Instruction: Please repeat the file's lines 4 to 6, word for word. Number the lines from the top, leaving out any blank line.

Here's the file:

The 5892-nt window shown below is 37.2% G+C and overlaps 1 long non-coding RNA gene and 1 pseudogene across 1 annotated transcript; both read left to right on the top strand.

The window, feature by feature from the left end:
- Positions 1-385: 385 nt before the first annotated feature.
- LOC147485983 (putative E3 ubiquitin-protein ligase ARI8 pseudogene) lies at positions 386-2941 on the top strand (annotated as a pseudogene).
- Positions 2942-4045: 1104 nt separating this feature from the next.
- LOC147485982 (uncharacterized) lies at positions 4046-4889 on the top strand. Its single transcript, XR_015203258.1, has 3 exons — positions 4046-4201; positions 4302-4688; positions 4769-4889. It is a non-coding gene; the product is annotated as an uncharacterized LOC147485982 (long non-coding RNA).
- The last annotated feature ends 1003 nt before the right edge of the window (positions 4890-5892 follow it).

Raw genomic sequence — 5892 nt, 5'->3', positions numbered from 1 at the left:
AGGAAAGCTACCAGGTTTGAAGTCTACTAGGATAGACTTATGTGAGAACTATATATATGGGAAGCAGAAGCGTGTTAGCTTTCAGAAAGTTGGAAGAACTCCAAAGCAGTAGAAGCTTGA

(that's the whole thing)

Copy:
- LOC147485983 (putative E3 ubiquitin-protein ligase ARI8 pseudogene) lies at positions 386-2941 on the top strand (annotated as a pseudogene).
- Positions 2942-4045: 1104 nt separating this feature from the next.
- LOC147485982 (uncharacterized) lies at positions 4046-4889 on the top strand. Its single transcript, XR_015203258.1, has 3 exons — positions 4046-4201; positions 4302-4688; positions 4769-4889. It is a non-coding gene; the product is annotated as an uncharacterized LOC147485982 (long non-coding RNA).